Moderates offer some suites which may work well for your group but if you are determined to stay on property (which has many advantages - free transportation from airport & around property being the most obvious) I would try to go with renting someone's points for Villa accomodations. The rack rates are outrageous but you can usually find points for rent for anywhere between $8-11 each...lots of people are forgoing a vacation and are happy to do a contract to rent their points for the year. Go to DISboards.com, and check out the "DVC Rent/Trade" board there to see if you can make a match.

Finally, I have also stayed at an off-property rental home which was fabulous. We had a 15-passenger van and traveled together everywhere so it worked well for saving on parking and whatnot but if you are not planning to have a vehicle - on-property is the only way to go. All the best and feel free to contact me directly if you have specific questions.

Happy planning!
- J. :)



answers from Philadelphia on

I've been to Disney with In-Laws as well. Not as many people though. The last trip there were 10 of us. My husband, my 3 kids (14,8,1), MIL, FIL, BIL, SIL, and their 1 year old. We did Disneyland this summer. It's ALWAYS nice to have a kitchen and laundry in your room, especially with kids. It's also nice to be able to "get away" from people. This past trip, my MIL and FIL had their own room. The rest of us were in a 3 bedroom, 2 bathroom place. There was plenty of room and grandparents were close by, but not too close.
We've also done Disneyworld many times. My MIL and FIL have Disney timeshare. We stay at the Boardwalk and LOVE it! Last summer both babies were 4 months old. It would've been nice to have more room, but it was do-able. My family stayed in studio room (bed, pull-out sofa, mini fride, coffemaker, microwave). All of the in-laws stayed in a 1 bedroom with pull-out sofa. Kind of tight with 2 adults and an infant sleeping in the living room. I know there are some nice places with multiple bedrooms there. We once spent a night at Old Key West. Very roomy, but probably pricey. I was actually just looking up some prices today to see if we could swing ever going on our own. (In-laws pay most of the $) You could always get rooms near each other. That way you can be close, but not too close. Trust me, by the end of the vacation, you will be tired of them.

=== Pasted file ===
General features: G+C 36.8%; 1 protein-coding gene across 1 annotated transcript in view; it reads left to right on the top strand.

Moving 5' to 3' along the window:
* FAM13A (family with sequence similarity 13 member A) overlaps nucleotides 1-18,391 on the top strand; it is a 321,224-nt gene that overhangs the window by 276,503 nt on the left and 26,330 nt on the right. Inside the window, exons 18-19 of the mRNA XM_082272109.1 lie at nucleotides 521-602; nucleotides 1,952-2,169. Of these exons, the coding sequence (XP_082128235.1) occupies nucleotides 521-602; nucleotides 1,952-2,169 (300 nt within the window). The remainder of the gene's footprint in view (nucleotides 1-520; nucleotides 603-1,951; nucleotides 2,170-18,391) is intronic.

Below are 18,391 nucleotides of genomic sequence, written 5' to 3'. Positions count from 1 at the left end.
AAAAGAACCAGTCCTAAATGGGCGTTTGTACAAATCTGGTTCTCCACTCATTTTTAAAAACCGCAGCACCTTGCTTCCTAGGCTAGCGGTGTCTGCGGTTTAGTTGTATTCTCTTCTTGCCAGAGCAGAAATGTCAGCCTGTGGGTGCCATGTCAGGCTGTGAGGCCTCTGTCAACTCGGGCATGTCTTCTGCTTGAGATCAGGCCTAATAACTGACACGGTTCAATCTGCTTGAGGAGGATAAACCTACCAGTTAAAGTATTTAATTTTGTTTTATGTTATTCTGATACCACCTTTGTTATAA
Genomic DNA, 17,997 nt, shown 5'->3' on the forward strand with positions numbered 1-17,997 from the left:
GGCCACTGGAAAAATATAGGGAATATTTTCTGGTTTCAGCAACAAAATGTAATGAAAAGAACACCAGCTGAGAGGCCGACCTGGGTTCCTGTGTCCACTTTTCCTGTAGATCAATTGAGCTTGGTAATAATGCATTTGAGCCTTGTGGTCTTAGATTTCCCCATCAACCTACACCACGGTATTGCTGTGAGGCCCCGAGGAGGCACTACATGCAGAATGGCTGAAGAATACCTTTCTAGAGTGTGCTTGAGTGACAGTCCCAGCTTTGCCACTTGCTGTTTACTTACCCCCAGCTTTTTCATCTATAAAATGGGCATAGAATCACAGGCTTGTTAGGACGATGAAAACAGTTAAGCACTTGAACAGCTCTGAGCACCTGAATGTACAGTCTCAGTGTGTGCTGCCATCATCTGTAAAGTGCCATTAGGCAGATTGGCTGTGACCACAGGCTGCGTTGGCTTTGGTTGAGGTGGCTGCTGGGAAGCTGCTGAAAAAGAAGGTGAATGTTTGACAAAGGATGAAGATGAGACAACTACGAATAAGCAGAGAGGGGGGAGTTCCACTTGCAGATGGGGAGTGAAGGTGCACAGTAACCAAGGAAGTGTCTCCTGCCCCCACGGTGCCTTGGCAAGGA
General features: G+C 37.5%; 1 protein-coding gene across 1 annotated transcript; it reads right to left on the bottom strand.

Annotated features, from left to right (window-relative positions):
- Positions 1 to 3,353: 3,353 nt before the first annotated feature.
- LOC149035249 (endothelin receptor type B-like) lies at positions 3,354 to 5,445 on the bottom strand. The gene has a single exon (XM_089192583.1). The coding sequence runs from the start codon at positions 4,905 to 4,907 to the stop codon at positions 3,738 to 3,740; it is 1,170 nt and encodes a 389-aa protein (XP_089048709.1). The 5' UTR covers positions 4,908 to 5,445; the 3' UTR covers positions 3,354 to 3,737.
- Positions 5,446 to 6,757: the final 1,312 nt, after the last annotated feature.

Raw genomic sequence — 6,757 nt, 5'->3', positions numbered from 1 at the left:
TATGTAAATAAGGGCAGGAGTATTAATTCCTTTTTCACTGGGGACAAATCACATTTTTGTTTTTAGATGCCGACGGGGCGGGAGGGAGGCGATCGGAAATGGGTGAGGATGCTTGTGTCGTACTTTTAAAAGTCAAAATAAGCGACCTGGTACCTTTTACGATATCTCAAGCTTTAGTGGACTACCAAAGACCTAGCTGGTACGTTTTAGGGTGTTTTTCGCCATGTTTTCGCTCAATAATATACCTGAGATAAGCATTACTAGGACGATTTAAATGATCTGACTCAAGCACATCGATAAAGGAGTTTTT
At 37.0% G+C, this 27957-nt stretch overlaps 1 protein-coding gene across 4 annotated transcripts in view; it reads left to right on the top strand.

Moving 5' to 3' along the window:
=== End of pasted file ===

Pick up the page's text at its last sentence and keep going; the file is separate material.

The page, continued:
Good luck, do some searching on the Disney site to see what's available. They do have some suites in the lower priced resorts.



answers from Philadelphia on

Your trip sounds fun!!!! I don't have any experience with the facilities and am not sure if Disneyland does this but I know that there are some parks that give accommodations for the long lines at the park for children with special needs - some call it "fast pass". A lot of places now are more aware of children with disabilities and give free passes to families when they come to visit because they know that the children can't wait in long lines. You might want to call to see if they have such a program and if so what you need to do to get the passes. It might make the trip more enjoyable for everyone!



answers from Philadelphia on

I second the suggestion of renting a house. In addition to the extra room, kitchen and laundry facilities, many of the rental homes in that area also have private pools. The last time I was there, we rented a 4-BR, 3-BA house with private pool for around $800 for the whole week. Total, not per family. Try vacationrentals.com.



answers from Philadelphia on

I vote for getting a house, its more room plus with the kitchen and laundry facilities it will would be great with the amt of people and children that are going. It maybe a little more expensive in price but if you add up the hotel costs with meals. You will come out even or cheaper in the long run. Oh by the way I total agree that you will be tired of you in-laws and family by the end of the week so go with the house.


answers from Allentown on

My family goes to Disney every year and we have found the best is to rent a house. This way everyone has thier own space and we can cook some meals there instead of going out. Right now there are some really good deals in the Kissimmee, Clermont and Davenport area (like 20 minutes to Disney). Also for your nephew with autism, they will bring you to front of all the lines (for rides) with a Dr's note, my nephew also has autism.